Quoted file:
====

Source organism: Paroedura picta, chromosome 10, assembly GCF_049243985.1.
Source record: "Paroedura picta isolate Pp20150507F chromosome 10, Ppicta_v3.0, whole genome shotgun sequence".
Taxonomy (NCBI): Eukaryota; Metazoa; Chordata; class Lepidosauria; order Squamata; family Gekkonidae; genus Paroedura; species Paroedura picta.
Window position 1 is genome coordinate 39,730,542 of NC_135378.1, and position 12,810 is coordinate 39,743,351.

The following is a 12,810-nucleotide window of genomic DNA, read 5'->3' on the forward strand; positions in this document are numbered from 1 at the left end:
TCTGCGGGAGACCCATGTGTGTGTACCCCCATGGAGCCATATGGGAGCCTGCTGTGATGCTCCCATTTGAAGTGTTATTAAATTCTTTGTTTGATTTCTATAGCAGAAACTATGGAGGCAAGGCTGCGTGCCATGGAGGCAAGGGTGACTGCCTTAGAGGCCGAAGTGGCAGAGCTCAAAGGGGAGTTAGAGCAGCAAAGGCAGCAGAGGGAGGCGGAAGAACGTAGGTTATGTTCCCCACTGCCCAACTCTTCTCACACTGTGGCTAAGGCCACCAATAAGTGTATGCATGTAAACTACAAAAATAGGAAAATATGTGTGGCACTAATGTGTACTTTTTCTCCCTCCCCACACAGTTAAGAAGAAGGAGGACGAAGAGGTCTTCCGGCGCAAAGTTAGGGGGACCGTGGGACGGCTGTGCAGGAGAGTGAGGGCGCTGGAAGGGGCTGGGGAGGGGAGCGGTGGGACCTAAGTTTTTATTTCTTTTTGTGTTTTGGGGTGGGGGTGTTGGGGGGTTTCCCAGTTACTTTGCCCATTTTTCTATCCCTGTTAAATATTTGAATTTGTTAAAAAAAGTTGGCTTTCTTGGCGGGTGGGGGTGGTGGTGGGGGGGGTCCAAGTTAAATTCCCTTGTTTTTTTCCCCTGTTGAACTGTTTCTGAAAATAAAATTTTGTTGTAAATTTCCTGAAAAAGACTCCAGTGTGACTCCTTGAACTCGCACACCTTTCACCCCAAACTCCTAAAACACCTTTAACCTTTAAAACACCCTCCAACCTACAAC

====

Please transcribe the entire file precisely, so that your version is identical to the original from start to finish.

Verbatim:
Source organism: Paroedura picta, chromosome 10, assembly GCF_049243985.1.
Source record: "Paroedura picta isolate Pp20150507F chromosome 10, Ppicta_v3.0, whole genome shotgun sequence".
Taxonomy (NCBI): Eukaryota; Metazoa; Chordata; class Lepidosauria; order Squamata; family Gekkonidae; genus Paroedura; species Paroedura picta.
Window position 1 is genome coordinate 39,730,542 of NC_135378.1, and position 12,810 is coordinate 39,743,351.

The following is a 12,810-nucleotide window of genomic DNA, read 5'->3' on the forward strand; positions in this document are numbered from 1 at the left end:
TCTGCGGGAGACCCATGTGTGTGTACCCCCATGGAGCCATATGGGAGCCTGCTGTGATGCTCCCATTTGAAGTGTTATTAAATTCTTTGTTTGATTTCTATAGCAGAAACTATGGAGGCAAGGCTGCGTGCCATGGAGGCAAGGGTGACTGCCTTAGAGGCCGAAGTGGCAGAGCTCAAAGGGGAGTTAGAGCAGCAAAGGCAGCAGAGGGAGGCGGAAGAACGTAGGTTATGTTCCCCACTGCCCAACTCTTCTCACACTGTGGCTAAGGCCACCAATAAGTGTATGCATGTAAACTACAAAAATAGGAAAATATGTGTGGCACTAATGTGTACTTTTTCTCCCTCCCCACACAGTTAAGAAGAAGGAGGACGAAGAGGTCTTCCGGCGCAAAGTTAGGGGGACCGTGGGACGGCTGTGCAGGAGAGTGAGGGCGCTGGAAGGGGCTGGGGAGGGGAGCGGTGGGACCTAAGTTTTTATTTCTTTTTGTGTTTTGGGGTGGGGGTGTTGGGGGGTTTCCCAGTTACTTTGCCCATTTTTCTATCCCTGTTAAATATTTGAATTTGTTAAAAAAAGTTGGCTTTCTTGGCGGGTGGGGGTGGTGGTGGGGGGGGTCCAAGTTAAATTCCCTTGTTTTTTTCCCCTGTTGAACTGTTTCTGAAAATAAAATTTTGTTGTAAATTTCCTGAAAAAGACTCCAGTGTGACTCCTTGAACTCGCACACCTTTCACCCCAAACTCCTAAAACACCTTTAACCTTTAAAACACCCTCCAACCTACAAC